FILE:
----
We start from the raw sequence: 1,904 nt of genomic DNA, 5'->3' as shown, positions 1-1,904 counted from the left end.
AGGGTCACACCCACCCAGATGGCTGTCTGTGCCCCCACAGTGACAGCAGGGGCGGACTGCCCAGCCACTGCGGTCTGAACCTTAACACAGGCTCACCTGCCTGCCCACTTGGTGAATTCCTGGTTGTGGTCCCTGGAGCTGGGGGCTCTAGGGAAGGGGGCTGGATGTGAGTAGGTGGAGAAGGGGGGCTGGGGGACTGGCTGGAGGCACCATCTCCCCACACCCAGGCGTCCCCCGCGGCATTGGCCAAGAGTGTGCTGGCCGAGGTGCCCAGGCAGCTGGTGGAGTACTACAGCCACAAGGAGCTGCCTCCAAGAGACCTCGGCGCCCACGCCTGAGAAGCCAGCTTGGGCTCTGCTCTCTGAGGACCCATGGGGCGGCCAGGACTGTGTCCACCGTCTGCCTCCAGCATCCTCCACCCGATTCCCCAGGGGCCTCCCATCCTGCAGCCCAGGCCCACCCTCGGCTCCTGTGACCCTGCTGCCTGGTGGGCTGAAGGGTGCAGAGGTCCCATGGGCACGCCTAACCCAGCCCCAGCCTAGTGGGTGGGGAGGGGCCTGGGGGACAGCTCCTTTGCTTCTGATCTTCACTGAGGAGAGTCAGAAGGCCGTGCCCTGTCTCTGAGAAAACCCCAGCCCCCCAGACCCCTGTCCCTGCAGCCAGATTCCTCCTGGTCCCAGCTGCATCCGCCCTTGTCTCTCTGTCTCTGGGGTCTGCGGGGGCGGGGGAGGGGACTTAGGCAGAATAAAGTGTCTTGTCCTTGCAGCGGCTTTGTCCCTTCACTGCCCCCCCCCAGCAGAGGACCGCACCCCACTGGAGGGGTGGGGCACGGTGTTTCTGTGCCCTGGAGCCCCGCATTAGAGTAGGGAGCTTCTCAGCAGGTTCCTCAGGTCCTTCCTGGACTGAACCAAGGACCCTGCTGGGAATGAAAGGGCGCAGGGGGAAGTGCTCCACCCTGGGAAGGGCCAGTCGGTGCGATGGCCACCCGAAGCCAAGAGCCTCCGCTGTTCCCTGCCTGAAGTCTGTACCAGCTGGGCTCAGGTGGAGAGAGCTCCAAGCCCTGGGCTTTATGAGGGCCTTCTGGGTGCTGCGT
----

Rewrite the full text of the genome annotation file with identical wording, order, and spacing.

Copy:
We start from the raw sequence: 1,904 nt of genomic DNA, 5'->3' as shown, positions 1-1,904 counted from the left end.
AGGGTCACACCCACCCAGATGGCTGTCTGTGCCCCCACAGTGACAGCAGGGGCGGACTGCCCAGCCACTGCGGTCTGAACCTTAACACAGGCTCACCTGCCTGCCCACTTGGTGAATTCCTGGTTGTGGTCCCTGGAGCTGGGGGCTCTAGGGAAGGGGGCTGGATGTGAGTAGGTGGAGAAGGGGGGCTGGGGGACTGGCTGGAGGCACCATCTCCCCACACCCAGGCGTCCCCCGCGGCATTGGCCAAGAGTGTGCTGGCCGAGGTGCCCAGGCAGCTGGTGGAGTACTACAGCCACAAGGAGCTGCCTCCAAGAGACCTCGGCGCCCACGCCTGAGAAGCCAGCTTGGGCTCTGCTCTCTGAGGACCCATGGGGCGGCCAGGACTGTGTCCACCGTCTGCCTCCAGCATCCTCCACCCGATTCCCCAGGGGCCTCCCATCCTGCAGCCCAGGCCCACCCTCGGCTCCTGTGACCCTGCTGCCTGGTGGGCTGAAGGGTGCAGAGGTCCCATGGGCACGCCTAACCCAGCCCCAGCCTAGTGGGTGGGGAGGGGCCTGGGGGACAGCTCCTTTGCTTCTGATCTTCACTGAGGAGAGTCAGAAGGCCGTGCCCTGTCTCTGAGAAAACCCCAGCCCCCCAGACCCCTGTCCCTGCAGCCAGATTCCTCCTGGTCCCAGCTGCATCCGCCCTTGTCTCTCTGTCTCTGGGGTCTGCGGGGGCGGGGGAGGGGACTTAGGCAGAATAAAGTGTCTTGTCCTTGCAGCGGCTTTGTCCCTTCACTGCCCCCCCCCAGCAGAGGACCGCACCCCACTGGAGGGGTGGGGCACGGTGTTTCTGTGCCCTGGAGCCCCGCATTAGAGTAGGGAGCTTCTCAGCAGGTTCCTCAGGTCCTTCCTGGACTGAACCAAGGACCCTGCTGGGAATGAAAGGGCGCAGGGGGAAGTGCTCCACCCTGGGAAGGGCCAGTCGGTGCGATGGCCACCCGAAGCCAAGAGCCTCCGCTGTTCCCTGCCTGAAGTCTGTACCAGCTGGGCTCAGGTGGAGAGAGCTCCAAGCCCTGGGCTTTATGAGGGCCTTCTGGGTGCTGCGT